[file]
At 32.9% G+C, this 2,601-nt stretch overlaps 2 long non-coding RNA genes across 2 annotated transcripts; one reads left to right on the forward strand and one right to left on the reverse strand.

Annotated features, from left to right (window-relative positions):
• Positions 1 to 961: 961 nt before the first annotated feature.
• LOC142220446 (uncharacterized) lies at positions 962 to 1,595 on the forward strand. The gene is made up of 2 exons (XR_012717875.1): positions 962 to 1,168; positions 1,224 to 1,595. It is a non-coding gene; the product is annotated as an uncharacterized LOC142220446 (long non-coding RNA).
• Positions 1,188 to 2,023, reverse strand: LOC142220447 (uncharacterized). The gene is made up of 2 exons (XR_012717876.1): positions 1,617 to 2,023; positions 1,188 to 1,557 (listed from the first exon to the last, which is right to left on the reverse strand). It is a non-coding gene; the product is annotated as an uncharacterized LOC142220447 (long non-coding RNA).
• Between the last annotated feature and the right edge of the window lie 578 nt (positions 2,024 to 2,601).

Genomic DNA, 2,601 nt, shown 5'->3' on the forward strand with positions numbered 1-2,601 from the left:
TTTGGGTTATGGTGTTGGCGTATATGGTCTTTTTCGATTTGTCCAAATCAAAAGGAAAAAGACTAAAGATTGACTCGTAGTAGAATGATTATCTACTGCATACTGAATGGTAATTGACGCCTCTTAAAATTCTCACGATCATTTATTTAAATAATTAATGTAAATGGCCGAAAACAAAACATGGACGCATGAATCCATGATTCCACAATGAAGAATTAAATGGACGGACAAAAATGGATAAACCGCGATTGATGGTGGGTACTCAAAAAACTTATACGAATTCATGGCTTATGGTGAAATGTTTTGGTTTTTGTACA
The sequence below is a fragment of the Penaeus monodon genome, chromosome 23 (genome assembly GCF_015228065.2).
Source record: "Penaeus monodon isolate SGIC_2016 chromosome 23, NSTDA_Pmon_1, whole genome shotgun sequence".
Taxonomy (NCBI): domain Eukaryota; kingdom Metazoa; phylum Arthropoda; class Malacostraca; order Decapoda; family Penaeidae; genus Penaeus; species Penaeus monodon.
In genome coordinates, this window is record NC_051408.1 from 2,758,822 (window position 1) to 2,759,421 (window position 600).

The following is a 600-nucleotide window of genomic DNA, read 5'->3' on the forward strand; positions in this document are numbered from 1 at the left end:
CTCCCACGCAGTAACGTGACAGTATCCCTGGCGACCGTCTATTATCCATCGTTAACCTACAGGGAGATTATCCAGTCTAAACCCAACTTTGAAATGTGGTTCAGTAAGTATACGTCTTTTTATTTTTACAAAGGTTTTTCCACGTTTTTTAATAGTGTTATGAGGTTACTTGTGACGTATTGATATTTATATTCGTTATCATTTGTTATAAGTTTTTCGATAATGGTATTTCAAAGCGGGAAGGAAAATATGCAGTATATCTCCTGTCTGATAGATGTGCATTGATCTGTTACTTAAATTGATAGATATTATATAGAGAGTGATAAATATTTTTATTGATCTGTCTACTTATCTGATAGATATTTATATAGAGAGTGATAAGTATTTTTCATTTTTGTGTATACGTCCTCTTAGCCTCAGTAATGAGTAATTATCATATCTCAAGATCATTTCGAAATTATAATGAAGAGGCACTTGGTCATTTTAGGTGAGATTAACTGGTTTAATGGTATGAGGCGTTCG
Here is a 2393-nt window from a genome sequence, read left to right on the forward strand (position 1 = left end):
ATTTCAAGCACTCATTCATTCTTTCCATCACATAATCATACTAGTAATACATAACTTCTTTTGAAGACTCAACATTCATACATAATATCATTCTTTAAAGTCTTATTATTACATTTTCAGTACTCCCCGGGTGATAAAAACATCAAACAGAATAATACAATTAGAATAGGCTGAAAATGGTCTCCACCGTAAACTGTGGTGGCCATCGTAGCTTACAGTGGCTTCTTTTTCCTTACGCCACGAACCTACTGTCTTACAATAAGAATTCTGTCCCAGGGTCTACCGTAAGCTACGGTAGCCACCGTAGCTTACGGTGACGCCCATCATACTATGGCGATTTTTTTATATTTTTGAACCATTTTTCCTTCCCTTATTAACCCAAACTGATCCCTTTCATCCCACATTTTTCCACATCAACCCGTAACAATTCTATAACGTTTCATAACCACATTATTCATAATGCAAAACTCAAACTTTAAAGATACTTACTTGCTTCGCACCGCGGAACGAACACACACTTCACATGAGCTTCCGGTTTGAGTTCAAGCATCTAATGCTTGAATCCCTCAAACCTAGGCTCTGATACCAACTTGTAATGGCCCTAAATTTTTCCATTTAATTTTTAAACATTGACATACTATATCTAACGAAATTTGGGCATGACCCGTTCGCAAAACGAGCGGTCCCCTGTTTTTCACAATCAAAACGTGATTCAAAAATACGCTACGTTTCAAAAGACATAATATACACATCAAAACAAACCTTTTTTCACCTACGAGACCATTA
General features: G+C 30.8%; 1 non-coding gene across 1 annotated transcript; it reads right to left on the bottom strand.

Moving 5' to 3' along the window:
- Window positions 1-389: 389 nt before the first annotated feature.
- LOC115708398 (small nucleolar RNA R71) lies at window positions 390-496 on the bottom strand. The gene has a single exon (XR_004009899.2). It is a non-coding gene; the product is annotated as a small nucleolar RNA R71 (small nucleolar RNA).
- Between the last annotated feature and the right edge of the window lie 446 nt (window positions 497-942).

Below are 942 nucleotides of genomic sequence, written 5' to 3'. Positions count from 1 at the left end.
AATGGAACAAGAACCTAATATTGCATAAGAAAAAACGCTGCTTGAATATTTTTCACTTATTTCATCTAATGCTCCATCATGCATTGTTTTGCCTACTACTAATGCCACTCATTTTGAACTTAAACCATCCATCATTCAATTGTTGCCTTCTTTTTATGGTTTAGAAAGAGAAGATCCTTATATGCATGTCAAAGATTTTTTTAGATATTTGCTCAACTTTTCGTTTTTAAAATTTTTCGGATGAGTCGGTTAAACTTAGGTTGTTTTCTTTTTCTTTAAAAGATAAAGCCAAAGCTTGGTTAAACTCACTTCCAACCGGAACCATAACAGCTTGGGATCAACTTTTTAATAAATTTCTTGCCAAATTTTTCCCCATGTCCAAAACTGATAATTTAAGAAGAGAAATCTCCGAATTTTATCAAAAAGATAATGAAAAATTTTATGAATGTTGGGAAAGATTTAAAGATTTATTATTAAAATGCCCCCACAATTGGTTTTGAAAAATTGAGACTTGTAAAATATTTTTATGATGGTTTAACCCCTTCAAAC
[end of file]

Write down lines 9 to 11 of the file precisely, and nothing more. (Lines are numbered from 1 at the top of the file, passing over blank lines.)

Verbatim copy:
The sequence below is a fragment of the Penaeus monodon genome, chromosome 23 (genome assembly GCF_015228065.2).
Source record: "Penaeus monodon isolate SGIC_2016 chromosome 23, NSTDA_Pmon_1, whole genome shotgun sequence".
Taxonomy (NCBI): domain Eukaryota; kingdom Metazoa; phylum Arthropoda; class Malacostraca; order Decapoda; family Penaeidae; genus Penaeus; species Penaeus monodon.